Ι. In situ
"Synagonistis: Greek Jews in the National Resistance"
On Tuesday, April 16th, 2013, the Jewish Museum of Greece inaugurated its new temporary exhibition, under the title “Synagonistis: Greek Jews in the National Resistance”, realized within the framework of a mutual program of co-operation with the Embassy of the Federal Republic of Germany in Athens. Photographs, documents, letters, proclamations, resistance newspapers, original artifacts, weaponry and other relevant material will be presented to the public for the first time, trying to fulfil a sincere wish to honour those who fought and cancelled the belief that all Jews succumbed to the Holocaust “like lambs to the slaughter”. Thorough research that went on for five years resulted in the collection of 24 personal histories of men and women from various Jewish communities of Greece, who took up arms in the dark and harsh days of the Occupation. The exhibition will be accompanied by a bilingual catalogue while, director David Gavriilidis has produced a documentary film, which explores this subject engaging people, places and events. The permanent exhibition is also accompanied by specially designed educational programs for schools.
Exhibition duration: Tuesday, 16th April 2013 - Friday, 25th April 2014. Opening hours: Daily 09.00 – 14.30, Saturday: Closed, Sunday: 10.00 – 14.00.
Raoul Wallenberg: Man Amidst Inhumanity
On Monday 22 October 2012, it was inaugurated in the Jewish Museum of Greece the temporary exhibition, entitled “Raoul Wallenberg. Man Amidst Inhumanity”. The exhibition is dedicated to the courageous Swedish diplomat, who saved the lives of tens of thousands of Hungarian Jews, during WW II, and was realised in cooperation between the Embassies of Hungary and Sweden in Athens.
Raoul Wallenberg, a descendant of a Swedish merchant family, arrived to Budapest in July 1944, four months after the German occupation of Hungary. Already in August of the same year, he issued under his diplomatic status 4.500 protective passports, which he had the Hungarian authorities accept as “family documents” and thus saving the lives of thousands of people. From the very beginning, he cooperated efficiently with the Red Cross, with the diplomats of neutral states and with Hungarian rescuers. Despite the dangers and the difficult internal political situation, Raoul Wallenberg although putting daily his own life at risk, he never stopped fighting for the salvation of his fellow humans.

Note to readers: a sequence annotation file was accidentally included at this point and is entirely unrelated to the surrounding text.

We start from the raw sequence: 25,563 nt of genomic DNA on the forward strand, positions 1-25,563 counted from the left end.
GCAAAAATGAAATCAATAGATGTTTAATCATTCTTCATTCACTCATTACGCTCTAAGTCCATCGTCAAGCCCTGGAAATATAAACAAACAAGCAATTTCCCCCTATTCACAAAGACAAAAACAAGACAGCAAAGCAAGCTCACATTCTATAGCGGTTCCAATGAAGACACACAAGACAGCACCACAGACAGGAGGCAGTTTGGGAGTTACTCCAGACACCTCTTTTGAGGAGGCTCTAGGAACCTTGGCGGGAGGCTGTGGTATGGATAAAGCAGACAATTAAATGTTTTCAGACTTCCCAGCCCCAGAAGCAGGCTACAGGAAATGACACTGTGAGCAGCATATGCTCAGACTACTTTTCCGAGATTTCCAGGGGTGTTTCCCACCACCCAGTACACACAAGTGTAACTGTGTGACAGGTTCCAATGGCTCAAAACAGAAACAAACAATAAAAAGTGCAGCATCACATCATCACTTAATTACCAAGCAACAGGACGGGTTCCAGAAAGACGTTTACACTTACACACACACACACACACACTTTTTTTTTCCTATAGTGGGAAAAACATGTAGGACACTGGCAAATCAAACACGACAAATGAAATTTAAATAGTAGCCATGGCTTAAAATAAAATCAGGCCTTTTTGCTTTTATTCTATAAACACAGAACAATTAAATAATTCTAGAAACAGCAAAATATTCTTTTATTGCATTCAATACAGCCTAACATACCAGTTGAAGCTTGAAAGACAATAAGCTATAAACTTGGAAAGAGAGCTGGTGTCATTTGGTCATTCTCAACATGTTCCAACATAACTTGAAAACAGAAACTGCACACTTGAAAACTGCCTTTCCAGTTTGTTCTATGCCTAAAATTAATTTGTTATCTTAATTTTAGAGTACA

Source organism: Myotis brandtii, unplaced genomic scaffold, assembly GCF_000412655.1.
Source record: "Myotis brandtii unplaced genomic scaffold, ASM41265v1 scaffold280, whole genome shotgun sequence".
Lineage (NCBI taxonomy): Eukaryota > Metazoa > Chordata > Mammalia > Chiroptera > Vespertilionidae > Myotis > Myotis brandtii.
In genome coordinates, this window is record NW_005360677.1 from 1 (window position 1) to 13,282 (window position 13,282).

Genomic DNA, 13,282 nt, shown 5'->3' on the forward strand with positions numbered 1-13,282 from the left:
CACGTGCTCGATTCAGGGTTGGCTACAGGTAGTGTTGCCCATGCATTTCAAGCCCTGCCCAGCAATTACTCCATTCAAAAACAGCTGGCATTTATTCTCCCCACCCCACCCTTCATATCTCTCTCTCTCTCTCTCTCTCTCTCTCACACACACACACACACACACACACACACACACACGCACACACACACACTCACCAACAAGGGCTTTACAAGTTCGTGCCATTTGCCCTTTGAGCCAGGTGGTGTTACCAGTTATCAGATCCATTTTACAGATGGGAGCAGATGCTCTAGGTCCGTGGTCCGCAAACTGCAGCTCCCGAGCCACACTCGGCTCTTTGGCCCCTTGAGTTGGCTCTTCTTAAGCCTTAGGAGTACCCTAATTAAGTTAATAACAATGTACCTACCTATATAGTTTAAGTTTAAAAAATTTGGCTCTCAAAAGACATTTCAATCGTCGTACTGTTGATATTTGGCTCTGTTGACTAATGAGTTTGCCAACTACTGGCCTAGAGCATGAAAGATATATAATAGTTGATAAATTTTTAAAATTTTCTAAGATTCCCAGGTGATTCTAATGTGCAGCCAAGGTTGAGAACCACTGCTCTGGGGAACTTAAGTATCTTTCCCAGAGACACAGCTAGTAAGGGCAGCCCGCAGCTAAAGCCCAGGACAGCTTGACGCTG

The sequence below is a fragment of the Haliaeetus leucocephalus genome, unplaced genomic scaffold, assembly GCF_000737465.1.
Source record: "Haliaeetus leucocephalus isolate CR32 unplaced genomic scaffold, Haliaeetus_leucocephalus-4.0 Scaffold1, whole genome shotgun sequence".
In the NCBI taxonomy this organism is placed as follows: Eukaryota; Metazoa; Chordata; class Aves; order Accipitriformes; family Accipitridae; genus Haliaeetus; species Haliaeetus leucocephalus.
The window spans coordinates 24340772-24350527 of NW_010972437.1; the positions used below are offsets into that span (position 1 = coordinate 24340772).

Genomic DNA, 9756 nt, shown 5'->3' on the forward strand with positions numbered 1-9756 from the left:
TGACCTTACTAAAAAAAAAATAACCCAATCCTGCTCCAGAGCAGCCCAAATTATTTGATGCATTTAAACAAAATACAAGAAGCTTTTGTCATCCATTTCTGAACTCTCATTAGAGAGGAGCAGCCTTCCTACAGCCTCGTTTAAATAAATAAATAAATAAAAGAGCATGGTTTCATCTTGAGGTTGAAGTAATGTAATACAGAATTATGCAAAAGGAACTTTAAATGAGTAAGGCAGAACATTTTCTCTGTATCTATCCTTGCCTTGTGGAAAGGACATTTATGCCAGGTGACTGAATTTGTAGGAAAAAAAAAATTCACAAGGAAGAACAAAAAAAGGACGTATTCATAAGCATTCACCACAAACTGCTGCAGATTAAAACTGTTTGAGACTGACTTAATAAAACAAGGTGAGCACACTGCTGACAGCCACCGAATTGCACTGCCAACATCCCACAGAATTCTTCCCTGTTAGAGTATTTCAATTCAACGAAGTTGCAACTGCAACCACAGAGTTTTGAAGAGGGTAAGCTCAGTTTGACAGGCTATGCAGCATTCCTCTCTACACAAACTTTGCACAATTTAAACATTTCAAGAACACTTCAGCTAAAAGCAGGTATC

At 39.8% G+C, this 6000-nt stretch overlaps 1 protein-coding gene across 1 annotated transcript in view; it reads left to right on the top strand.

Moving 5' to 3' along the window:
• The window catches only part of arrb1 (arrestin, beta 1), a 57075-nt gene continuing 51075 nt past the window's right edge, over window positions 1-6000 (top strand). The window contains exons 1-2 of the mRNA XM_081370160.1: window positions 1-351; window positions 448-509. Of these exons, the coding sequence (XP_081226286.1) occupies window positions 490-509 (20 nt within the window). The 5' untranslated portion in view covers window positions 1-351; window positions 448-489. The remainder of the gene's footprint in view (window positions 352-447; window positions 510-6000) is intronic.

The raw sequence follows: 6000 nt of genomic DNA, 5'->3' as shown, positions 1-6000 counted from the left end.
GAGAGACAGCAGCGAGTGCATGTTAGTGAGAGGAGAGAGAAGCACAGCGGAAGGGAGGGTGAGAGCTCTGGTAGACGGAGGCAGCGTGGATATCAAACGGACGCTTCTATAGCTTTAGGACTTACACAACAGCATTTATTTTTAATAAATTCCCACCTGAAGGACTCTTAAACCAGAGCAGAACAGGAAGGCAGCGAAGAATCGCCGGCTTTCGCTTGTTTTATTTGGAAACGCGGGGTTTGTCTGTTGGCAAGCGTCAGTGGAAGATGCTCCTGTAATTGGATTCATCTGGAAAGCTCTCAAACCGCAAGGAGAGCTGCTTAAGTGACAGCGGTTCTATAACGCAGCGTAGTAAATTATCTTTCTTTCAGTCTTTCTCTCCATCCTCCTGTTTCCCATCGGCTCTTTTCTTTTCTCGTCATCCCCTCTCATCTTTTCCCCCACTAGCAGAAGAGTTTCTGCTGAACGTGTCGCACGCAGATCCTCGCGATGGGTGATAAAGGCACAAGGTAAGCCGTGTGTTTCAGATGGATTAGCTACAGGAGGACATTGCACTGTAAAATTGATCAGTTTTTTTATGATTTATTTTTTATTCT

As this year we commemorate the 100th anniversary of the birth of Raoul Wallenberg, the exhibition dedicated to him, has dual significance. Firstly to the honor life and the achievements of the Swedish Diplomat, but also to constitute an excellent example of humanity, respect for diversity and peaceful coexistence for the younger generations, in particular, today and because of the difficulties experienced by the country. The year celebration in memory of Raoul Wallenberg (2012) gives the opportunity to put concerns about important social issues of today, such as human values and rights.
The exhibition run until November 11, 2012
“Jewish Neibourhoods of Greece”
On May 2008 the Jewish Museum of Greece inaugurated the temporary exhibition “Jewish Neighbourhoods of Greece”.
This exhibition aims to explore several aspects of life in the Jewish neighbourhoods of Greece, mostly before the war. It makes no attempt to formulate any unique, sensational conclusion, just to let people from all over Greece speak for themselves about the neighbourhood they lived in as children or young adults, before the war and after its end.